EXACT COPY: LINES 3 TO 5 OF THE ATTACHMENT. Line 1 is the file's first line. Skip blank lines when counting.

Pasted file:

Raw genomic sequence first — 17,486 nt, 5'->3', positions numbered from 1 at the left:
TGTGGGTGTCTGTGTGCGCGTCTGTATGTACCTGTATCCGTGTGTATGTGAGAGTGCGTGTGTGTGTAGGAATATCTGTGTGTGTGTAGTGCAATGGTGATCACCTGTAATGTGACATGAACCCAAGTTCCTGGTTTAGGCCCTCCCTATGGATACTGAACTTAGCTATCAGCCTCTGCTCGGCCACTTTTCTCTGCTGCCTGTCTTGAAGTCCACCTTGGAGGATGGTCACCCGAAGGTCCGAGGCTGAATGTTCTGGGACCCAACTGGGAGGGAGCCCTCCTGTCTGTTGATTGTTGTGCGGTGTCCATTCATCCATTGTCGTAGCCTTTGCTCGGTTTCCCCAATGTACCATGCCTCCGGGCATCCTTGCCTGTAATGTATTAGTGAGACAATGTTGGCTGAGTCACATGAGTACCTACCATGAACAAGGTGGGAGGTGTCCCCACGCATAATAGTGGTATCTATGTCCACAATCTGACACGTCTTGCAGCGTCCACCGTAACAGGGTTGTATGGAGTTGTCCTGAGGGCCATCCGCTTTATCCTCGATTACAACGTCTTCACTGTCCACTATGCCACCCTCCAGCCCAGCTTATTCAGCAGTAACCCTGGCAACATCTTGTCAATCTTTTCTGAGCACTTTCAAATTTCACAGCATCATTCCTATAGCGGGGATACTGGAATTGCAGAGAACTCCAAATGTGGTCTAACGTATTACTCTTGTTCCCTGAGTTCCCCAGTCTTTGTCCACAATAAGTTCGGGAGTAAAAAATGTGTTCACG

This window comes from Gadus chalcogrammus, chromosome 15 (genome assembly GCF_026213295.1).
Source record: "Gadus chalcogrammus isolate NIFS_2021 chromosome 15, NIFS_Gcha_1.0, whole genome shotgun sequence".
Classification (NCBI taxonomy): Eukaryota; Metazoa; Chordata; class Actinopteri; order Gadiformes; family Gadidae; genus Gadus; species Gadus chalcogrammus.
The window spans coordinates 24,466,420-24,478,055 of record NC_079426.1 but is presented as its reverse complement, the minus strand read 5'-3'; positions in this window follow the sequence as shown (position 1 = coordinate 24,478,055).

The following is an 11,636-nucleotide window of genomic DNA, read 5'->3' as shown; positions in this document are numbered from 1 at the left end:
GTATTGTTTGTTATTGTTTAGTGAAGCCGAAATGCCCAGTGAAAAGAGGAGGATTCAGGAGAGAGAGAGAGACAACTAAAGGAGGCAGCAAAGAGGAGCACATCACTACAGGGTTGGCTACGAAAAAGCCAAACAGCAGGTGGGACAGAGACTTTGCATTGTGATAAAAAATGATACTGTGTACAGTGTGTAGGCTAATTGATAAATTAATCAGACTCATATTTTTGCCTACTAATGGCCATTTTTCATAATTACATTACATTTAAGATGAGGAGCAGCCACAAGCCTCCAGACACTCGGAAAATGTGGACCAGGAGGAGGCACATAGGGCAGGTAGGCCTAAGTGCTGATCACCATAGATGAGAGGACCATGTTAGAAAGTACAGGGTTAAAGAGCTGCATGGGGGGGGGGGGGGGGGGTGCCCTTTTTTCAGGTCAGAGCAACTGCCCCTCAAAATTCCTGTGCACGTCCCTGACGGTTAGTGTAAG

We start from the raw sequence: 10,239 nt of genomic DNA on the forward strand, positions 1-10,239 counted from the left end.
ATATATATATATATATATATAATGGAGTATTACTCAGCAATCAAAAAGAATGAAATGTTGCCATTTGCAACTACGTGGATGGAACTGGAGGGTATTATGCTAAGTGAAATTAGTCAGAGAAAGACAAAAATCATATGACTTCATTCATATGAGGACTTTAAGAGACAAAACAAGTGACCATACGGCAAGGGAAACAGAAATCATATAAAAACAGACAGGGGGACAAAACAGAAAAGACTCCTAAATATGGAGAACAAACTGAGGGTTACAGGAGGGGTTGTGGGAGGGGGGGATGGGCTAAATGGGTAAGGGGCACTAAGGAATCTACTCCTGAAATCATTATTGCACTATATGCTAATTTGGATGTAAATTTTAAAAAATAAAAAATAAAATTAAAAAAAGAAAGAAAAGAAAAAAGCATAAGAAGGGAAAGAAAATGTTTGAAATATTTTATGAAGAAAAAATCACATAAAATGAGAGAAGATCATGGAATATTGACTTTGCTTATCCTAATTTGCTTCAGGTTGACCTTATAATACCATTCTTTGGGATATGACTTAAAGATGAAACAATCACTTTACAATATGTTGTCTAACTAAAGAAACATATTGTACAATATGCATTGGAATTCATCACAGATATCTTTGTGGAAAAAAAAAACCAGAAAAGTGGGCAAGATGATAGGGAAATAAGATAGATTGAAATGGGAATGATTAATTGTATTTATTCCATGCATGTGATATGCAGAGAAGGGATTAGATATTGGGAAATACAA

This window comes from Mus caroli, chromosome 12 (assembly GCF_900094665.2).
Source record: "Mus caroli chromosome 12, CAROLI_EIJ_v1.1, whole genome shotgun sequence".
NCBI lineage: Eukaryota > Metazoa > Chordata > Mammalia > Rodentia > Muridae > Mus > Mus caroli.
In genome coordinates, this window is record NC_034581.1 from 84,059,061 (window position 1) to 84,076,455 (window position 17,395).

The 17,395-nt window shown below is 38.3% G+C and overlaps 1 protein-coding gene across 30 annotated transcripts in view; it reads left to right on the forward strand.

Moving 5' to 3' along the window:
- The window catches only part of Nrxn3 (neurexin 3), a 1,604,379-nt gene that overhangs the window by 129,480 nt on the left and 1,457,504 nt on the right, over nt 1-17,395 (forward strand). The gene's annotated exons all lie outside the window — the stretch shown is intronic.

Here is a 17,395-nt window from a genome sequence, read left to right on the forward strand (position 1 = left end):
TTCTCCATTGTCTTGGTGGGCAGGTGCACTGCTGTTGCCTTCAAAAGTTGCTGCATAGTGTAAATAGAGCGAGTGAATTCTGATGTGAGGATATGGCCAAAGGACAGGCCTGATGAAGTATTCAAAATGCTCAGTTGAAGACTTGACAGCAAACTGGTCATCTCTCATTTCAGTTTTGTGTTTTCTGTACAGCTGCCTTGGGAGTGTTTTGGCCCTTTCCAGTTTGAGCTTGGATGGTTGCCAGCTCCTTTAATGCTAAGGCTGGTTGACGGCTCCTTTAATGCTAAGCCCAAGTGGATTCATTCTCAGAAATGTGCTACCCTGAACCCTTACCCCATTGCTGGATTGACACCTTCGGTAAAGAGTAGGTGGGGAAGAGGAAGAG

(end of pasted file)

This window comes from Gadus chalcogrammus, chromosome 15 (genome assembly GCF_026213295.1).
Source record: "Gadus chalcogrammus isolate NIFS_2021 chromosome 15, NIFS_Gcha_1.0, whole genome shotgun sequence".
Classification (NCBI taxonomy): Eukaryota; Metazoa; Chordata; class Actinopteri; order Gadiformes; family Gadidae; genus Gadus; species Gadus chalcogrammus.